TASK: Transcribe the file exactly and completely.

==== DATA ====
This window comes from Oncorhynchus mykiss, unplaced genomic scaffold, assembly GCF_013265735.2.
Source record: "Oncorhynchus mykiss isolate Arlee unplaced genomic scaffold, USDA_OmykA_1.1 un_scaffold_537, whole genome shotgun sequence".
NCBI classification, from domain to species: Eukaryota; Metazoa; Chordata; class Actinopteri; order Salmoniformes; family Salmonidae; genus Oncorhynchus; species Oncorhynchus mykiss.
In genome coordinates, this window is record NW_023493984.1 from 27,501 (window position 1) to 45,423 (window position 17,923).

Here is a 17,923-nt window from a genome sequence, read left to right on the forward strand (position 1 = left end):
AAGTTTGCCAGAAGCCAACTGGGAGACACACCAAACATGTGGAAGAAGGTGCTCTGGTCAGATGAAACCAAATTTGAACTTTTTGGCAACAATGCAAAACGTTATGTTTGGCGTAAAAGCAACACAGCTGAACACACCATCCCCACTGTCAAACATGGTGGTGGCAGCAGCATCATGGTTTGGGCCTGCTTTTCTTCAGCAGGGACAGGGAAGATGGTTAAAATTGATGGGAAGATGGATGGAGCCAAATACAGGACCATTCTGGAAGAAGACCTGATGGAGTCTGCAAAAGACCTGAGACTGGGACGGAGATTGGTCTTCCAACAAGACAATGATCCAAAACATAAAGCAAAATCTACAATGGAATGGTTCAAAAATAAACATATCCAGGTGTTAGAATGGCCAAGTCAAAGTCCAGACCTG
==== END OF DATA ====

This window comes from Oncorhynchus mykiss, unplaced genomic scaffold, assembly GCF_013265735.2.
Source record: "Oncorhynchus mykiss isolate Arlee unplaced genomic scaffold, USDA_OmykA_1.1 un_scaffold_537, whole genome shotgun sequence".
NCBI classification, from domain to species: Eukaryota; Metazoa; Chordata; class Actinopteri; order Salmoniformes; family Salmonidae; genus Oncorhynchus; species Oncorhynchus mykiss.
In genome coordinates, this window is record NW_023493984.1 from 27,501 (window position 1) to 45,423 (window position 17,923).

Here is a 17,923-nt window from a genome sequence, read left to right on the forward strand (position 1 = left end):
AAGTTTGCCAGAAGCCAACTGGGAGACACACCAAACATGTGGAAGAAGGTGCTCTGGTCAGATGAAACCAAATTTGAACTTTTTGGCAACAATGCAAAACGTTATGTTTGGCGTAAAAGCAACACAGCTGAACACACCATCCCCACTGTCAAACATGGTGGTGGCAGCAGCATCATGGTTTGGGCCTGCTTTTCTTCAGCAGGGACAGGGAAGATGGTTAAAATTGATGGGAAGATGGATGGAGCCAAATACAGGACCATTCTGGAAGAAGACCTGATGGAGTCTGCAAAAGACCTGAGACTGGGACGGAGATTGGTCTTCCAACAAGACAATGATCCAAAACATAAAGCAAAATCTACAATGGAATGGTTCAAAAATAAACATATCCAGGTGTTAGAATGGCCAAGTCAAAGTCCAGACCTG